Dr. Elba Garcia is a visionary leader who understands the issues facing those who live in District 4 and how best to address them. Here are the five issues she views as most pressing for the county:
Dallas-Fort Worth ranks second in growth among major metropolitan areas in the country. And Dallas County is among the ten counties in the U.S. with the largest growth.
That translates to more cars and more roads. But also to more people in need of less-expensive forms of transportation, such as buses and rapid transit.
I have been, and continue to be, a strong advocate for greater connectivity within, and between, the Dallas County cities I represent. I am proud of the progress we've made on such road projects as Medical District Drive in Dallas, Wildlife Parkway in Grand Prairie and MacArthur Road in Irving.
And I will continue to develop partnerships with Coppell and Cockrell Hill and other entities in and near District 4 that will help improve not just the options people have for mobility but also the quality of their transportation experiences.
District 4's best-kept secret is its network of trails. Few people realize we have almost 10 separate trails within District 4. And, the district is the home of one of the longest trails in the region – a 10.3-mile-long stretch that runs from Coppell to Grand Prairie.
However, I am a champion for our trail network offering Dallas County residents 360-degree connectivity. Not just from north to south, but also from west to east.
That's why I've been pushing for the creation of the Chalk Hill Trail in West Dallas and Oak Cliff. Why I've encouraged our finding funds to close the gap between the Campion Trail North and Campion Trail South segments. Why I'm working to connect the Coombs Creek Trail in north Oak Cliff to the pedestrian and bike lanes alongside the new Margaret McDermott Bridge over the Trinity River next to downtown Dallas. And why I voted to allocate $2 million in funds toward those bike lanes on that bridge.
Trails offer our county's residents a convenient, cost-effective way to live a healthier life and enjoy nature. They also matter, though, because (as we've seen with the Katy Trail in Dallas) they can be effective catalysts for economic development.
When I joined the Commissioners Court in 2011, the county had deferred maintenance on county assets to the tune of $90 million. I am leading the charge to reduce that number substantially.
Foremost among the maintenance projects is the renovation of our 105-year-old Dallas County Records Building in downtown Dallas, which has so much history and beautiful architecture connected to it. When this project is finished in a few years, the building will be a beautiful jewel again, it will be ADA-compliant and taxpayers will have a one-stop shop for undertaking their business with the county.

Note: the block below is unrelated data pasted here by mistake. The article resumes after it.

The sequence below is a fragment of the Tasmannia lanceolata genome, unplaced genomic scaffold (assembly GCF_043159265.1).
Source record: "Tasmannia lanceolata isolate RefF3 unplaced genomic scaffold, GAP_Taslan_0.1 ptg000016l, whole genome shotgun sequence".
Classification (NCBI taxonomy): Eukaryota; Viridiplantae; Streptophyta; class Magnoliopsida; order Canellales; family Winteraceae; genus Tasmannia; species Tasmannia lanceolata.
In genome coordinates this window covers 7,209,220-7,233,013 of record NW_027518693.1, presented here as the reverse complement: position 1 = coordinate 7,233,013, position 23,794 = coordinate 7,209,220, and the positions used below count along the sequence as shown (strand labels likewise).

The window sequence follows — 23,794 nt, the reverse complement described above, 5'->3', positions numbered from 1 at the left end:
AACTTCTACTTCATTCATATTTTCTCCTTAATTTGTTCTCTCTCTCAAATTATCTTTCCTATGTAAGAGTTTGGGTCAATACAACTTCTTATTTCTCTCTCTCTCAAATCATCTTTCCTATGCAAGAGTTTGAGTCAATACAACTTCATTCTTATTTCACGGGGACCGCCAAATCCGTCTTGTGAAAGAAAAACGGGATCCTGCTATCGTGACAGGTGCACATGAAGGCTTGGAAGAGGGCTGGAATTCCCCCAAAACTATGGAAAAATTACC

I would also like to see us redo the Dallas County Government Center on Beckley Avenue in Oak Cliff, which is now more than 40 years old. We have lots of opportunities to make that facility more efficient for the taxpayers who rely on it. And, the county owns several older buildings we should sell and replace with new, more efficient structures.
My goal is to reduce that $90 million in deferred maintenance to less than $40 million in the coming years.
Dallas County offers many services and programs that improve residents' lives and, long-term, save taxpayers money. Here are a few programs I believe it's essential we continue to fund:
I support a more effective approach to dealing with criminals than the 'lock 'em up and throw away the key' philosophy of the past. One that reserves jail space only for those who commit the most horrendous crimes. And then puts lower-level offenders into proven diversion programs the county offers.
That's because it costs you, the taxpayer, so much less each year for us to run these diversion programs and offer services to the mentally ill (less than $40 per person per day) than it costs you to house a non-violent criminal in jail. And, under this approach, the lower-level offenders are better equipped to avoid criminal behavior once they've re-entered society.
I've also been proud to support the 'Home for Hounds' program launched recently by County Sheriff Lupe Valdez in the Dallas County Jail. It teaches low-risk inmates how to train dogs to respond to basic commands. The program makes the dogs more adoptable and equips the low-risk inmates with skills they can use to gain employment after they've been released.
I also supported the county's effort to 'Ban the Box.' Since our removal in January 2016 of the rule that required anyone who's been convicted of any crime to indicate that when applying for a job with Dallas County, we've hired more than 30 people who were formerly incarcerated.
When it comes to the county's view on justice, I believe in being tough on crime and giving low-level offenders a decent chance at once again becoming productive members of society.